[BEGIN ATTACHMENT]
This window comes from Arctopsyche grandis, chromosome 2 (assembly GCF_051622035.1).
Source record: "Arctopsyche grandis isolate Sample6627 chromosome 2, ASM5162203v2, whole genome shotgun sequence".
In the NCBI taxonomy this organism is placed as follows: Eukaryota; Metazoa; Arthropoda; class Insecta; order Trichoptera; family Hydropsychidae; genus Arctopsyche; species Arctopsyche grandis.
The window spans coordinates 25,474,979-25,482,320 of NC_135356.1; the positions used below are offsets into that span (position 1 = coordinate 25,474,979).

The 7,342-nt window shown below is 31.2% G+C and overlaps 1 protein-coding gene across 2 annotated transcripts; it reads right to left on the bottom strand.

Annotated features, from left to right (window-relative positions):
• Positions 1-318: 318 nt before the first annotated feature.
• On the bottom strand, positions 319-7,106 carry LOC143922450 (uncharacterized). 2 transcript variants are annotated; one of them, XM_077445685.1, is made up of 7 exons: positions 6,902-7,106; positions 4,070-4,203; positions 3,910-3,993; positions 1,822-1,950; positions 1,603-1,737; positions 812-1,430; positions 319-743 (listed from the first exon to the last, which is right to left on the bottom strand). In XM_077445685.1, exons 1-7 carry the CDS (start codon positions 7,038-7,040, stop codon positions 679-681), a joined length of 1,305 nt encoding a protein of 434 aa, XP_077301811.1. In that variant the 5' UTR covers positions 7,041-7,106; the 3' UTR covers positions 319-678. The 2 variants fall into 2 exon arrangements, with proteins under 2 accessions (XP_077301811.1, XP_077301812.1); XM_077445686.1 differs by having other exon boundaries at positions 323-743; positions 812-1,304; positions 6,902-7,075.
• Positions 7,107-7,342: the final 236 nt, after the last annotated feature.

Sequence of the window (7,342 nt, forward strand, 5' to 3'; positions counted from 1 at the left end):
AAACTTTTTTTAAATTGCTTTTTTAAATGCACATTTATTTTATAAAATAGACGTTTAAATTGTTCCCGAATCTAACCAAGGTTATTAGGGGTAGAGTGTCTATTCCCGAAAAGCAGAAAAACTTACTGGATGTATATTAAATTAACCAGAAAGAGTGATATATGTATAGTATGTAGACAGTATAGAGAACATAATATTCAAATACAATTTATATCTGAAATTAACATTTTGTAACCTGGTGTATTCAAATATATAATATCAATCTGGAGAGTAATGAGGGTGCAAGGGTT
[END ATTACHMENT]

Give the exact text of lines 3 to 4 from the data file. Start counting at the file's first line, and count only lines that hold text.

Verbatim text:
In the NCBI taxonomy this organism is placed as follows: Eukaryota; Metazoa; Arthropoda; class Insecta; order Trichoptera; family Hydropsychidae; genus Arctopsyche; species Arctopsyche grandis.
The window spans coordinates 25,474,979-25,482,320 of NC_135356.1; the positions used below are offsets into that span (position 1 = coordinate 25,474,979).